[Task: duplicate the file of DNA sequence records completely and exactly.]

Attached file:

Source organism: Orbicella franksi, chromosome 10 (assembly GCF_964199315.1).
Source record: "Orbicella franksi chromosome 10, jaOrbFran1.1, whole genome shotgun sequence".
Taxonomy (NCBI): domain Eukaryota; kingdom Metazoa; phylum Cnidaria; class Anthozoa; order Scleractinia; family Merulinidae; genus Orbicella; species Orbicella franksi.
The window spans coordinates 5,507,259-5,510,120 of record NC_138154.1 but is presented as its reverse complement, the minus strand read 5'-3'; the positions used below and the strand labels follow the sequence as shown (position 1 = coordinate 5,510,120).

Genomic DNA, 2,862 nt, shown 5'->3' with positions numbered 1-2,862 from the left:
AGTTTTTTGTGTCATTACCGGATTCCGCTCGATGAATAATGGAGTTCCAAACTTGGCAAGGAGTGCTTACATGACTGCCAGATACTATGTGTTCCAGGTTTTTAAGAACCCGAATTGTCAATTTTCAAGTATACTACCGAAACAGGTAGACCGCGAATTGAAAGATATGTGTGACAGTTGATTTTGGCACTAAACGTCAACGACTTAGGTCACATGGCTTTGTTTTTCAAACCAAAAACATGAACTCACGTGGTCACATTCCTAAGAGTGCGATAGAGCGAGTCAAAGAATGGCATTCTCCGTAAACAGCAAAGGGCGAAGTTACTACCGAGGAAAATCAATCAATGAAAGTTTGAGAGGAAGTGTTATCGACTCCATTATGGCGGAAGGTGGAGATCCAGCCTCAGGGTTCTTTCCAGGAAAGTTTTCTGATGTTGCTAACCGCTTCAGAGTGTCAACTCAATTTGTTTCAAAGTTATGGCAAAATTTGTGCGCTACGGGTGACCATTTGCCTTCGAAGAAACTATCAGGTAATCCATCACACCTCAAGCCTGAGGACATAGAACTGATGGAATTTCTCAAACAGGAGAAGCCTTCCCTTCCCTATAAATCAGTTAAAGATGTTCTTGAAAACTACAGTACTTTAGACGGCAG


Source organism: Orbicella franksi, chromosome 10 (assembly GCF_964199315.1).
Source record: "Orbicella franksi chromosome 10, jaOrbFran1.1, whole genome shotgun sequence".
Taxonomy (NCBI): domain Eukaryota; kingdom Metazoa; phylum Cnidaria; class Anthozoa; order Scleractinia; family Merulinidae; genus Orbicella; species Orbicella franksi.
The window spans coordinates 5,507,259-5,510,120 of record NC_138154.1 but is presented as its reverse complement, the minus strand read 5'-3'; the positions used below and the strand labels follow the sequence as shown (position 1 = coordinate 5,510,120).

Genomic DNA, 2,862 nt, shown 5'->3' with positions numbered 1-2,862 from the left:
AGTTTTTTGTGTCATTACCGGATTCCGCTCGATGAATAATGGAGTTCCAAACTTGGCAAGGAGTGCTTACATGACTGCCAGATACTATGTGTTCCAGGTTTTTAAGAACCCGAATTGTCAATTTTCAAGTATACTACCGAAACAGGTAGACCGCGAATTGAAAGATATGTGTGACAGTTGATTTTGGCACTAAACGTCAACGACTTAGGTCACATGGCTTTGTTTTTCAAACCAAAAACATGAACTCACGTGGTCACATTCCTAAGAGTGCGATAGAGCGAGTCAAAGAATGGCATTCTCCGTAAACAGCAAAGGGCGAAGTTACTACCGAGGAAAATCAATCAATGAAAGTTTGAGAGGAAGTGTTATCGACTCCATTATGGCGGAAGGTGGAGATCCAGCCTCAGGGTTCTTTCCAGGAAAGTTTTCTGATGTTGCTAACCGCTTCAGAGTGTCAACTCAATTTGTTTCAAAGTTATGGCAAAATTTGTGCGCTACGGGTGACCATTTGCCTTCGAAGAAACTATCAGGTAATCCATCACACCTCAAGCCTGAGGACATAGAACTGATGGAATTTCTCAAACAGGAGAAGCCTTCCCTTCCCTATAAATCAGTTAAAGATGTTCTTGAAAACTACAGTACTTTAGACGGCAG